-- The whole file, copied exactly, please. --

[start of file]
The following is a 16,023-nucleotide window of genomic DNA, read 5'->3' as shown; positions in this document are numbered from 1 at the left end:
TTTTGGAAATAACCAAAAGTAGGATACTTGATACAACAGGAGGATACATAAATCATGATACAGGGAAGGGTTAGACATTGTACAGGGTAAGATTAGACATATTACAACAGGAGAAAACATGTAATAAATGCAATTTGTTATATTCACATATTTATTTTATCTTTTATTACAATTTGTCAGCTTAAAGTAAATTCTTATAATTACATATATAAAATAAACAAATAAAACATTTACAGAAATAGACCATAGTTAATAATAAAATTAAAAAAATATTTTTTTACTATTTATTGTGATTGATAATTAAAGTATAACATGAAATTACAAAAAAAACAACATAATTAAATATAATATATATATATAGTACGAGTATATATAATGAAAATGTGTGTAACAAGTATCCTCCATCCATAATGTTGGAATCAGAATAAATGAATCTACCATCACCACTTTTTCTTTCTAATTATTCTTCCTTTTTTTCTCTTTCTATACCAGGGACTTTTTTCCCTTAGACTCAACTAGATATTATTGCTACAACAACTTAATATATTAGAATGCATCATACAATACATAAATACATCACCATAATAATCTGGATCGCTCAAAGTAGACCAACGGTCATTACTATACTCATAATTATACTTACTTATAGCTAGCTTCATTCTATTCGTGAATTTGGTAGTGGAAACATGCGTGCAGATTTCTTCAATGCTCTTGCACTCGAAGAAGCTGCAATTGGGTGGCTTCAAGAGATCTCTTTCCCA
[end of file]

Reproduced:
The following is a 16,023-nucleotide window of genomic DNA, read 5'->3' as shown; positions in this document are numbered from 1 at the left end:
TTTTGGAAATAACCAAAAGTAGGATACTTGATACAACAGGAGGATACATAAATCATGATACAGGGAAGGGTTAGACATTGTACAGGGTAAGATTAGACATATTACAACAGGAGAAAACATGTAATAAATGCAATTTGTTATATTCACATATTTATTTTATCTTTTATTACAATTTGTCAGCTTAAAGTAAATTCTTATAATTACATATATAAAATAAACAAATAAAACATTTACAGAAATAGACCATAGTTAATAATAAAATTAAAAAAATATTTTTTTACTATTTATTGTGATTGATAATTAAAGTATAACATGAAATTACAAAAAAAACAACATAATTAAATATAATATATATATATAGTACGAGTATATATAATGAAAATGTGTGTAACAAGTATCCTCCATCCATAATGTTGGAATCAGAATAAATGAATCTACCATCACCACTTTTTCTTTCTAATTATTCTTCCTTTTTTTCTCTTTCTATACCAGGGACTTTTTTCCCTTAGACTCAACTAGATATTATTGCTACAACAACTTAATATATTAGAATGCATCATACAATACATAAATACATCACCATAATAATCTGGATCGCTCAAAGTAGACCAACGGTCATTACTATACTCATAATTATACTTACTTATAGCTAGCTTCATTCTATTCGTGAATTTGGTAGTGGAAACATGCGTGCAGATTTCTTCAATGCTCTTGCACTCGAAGAAGCTGCAATTGGGTGGCTTCAAGAGATCTCTTTCCCA